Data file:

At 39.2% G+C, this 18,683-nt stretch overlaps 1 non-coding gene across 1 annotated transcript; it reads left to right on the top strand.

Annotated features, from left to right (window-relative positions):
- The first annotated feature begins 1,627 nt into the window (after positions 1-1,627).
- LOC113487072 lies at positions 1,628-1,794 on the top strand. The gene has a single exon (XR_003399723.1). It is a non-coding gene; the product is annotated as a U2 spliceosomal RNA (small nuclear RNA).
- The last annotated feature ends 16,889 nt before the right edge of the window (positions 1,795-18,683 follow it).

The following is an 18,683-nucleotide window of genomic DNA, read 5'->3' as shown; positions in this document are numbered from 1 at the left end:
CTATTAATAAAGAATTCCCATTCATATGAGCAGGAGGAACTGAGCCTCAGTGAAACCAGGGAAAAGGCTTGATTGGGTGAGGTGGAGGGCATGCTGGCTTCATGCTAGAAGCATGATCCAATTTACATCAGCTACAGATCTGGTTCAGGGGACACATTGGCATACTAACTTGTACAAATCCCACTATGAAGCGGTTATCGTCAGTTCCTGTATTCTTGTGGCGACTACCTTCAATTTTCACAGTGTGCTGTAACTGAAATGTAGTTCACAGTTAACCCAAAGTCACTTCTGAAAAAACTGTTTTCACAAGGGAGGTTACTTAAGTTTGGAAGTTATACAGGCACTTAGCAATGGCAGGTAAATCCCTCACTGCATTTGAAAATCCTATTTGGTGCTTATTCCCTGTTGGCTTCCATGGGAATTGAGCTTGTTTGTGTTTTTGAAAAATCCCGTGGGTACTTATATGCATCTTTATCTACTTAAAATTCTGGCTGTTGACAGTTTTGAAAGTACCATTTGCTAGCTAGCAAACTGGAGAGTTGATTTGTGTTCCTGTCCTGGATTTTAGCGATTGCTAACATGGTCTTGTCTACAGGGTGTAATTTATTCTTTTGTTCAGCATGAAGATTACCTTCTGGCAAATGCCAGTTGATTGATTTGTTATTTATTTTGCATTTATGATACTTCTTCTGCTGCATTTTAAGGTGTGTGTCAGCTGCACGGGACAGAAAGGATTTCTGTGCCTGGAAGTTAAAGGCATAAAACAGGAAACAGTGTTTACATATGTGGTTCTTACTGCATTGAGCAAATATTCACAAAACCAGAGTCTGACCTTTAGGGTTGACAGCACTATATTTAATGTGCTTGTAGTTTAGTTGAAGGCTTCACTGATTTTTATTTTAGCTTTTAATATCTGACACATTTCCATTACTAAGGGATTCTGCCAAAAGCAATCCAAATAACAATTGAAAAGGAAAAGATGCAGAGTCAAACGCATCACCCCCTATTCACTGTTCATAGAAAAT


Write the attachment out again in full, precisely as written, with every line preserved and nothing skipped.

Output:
At 39.2% G+C, this 18,683-nt stretch overlaps 1 non-coding gene across 1 annotated transcript; it reads left to right on the top strand.

Annotated features, from left to right (window-relative positions):
- The first annotated feature begins 1,627 nt into the window (after positions 1-1,627).
- LOC113487072 lies at positions 1,628-1,794 on the top strand. The gene has a single exon (XR_003399723.1). It is a non-coding gene; the product is annotated as a U2 spliceosomal RNA (small nuclear RNA).
- The last annotated feature ends 16,889 nt before the right edge of the window (positions 1,795-18,683 follow it).

The following is an 18,683-nucleotide window of genomic DNA, read 5'->3' as shown; positions in this document are numbered from 1 at the left end:
CTATTAATAAAGAATTCCCATTCATATGAGCAGGAGGAACTGAGCCTCAGTGAAACCAGGGAAAAGGCTTGATTGGGTGAGGTGGAGGGCATGCTGGCTTCATGCTAGAAGCATGATCCAATTTACATCAGCTACAGATCTGGTTCAGGGGACACATTGGCATACTAACTTGTACAAATCCCACTATGAAGCGGTTATCGTCAGTTCCTGTATTCTTGTGGCGACTACCTTCAATTTTCACAGTGTGCTGTAACTGAAATGTAGTTCACAGTTAACCCAAAGTCACTTCTGAAAAAACTGTTTTCACAAGGGAGGTTACTTAAGTTTGGAAGTTATACAGGCACTTAGCAATGGCAGGTAAATCCCTCACTGCATTTGAAAATCCTATTTGGTGCTTATTCCCTGTTGGCTTCCATGGGAATTGAGCTTGTTTGTGTTTTTGAAAAATCCCGTGGGTACTTATATGCATCTTTATCTACTTAAAATTCTGGCTGTTGACAGTTTTGAAAGTACCATTTGCTAGCTAGCAAACTGGAGAGTTGATTTGTGTTCCTGTCCTGGATTTTAGCGATTGCTAACATGGTCTTGTCTACAGGGTGTAATTTATTCTTTTGTTCAGCATGAAGATTACCTTCTGGCAAATGCCAGTTGATTGATTTGTTATTTATTTTGCATTTATGATACTTCTTCTGCTGCATTTTAAGGTGTGTGTCAGCTGCACGGGACAGAAAGGATTTCTGTGCCTGGAAGTTAAAGGCATAAAACAGGAAACAGTGTTTACATATGTGGTTCTTACTGCATTGAGCAAATATTCACAAAACCAGAGTCTGACCTTTAGGGTTGACAGCACTATATTTAATGTGCTTGTAGTTTAGTTGAAGGCTTCACTGATTTTTATTTTAGCTTTTAATATCTGACACATTTCCATTACTAAGGGATTCTGCCAAAAGCAATCCAAATAACAATTGAAAAGGAAAAGATGCAGAGTCAAACGCATCACCCCCTATTCACTGTTCATAGAAAAT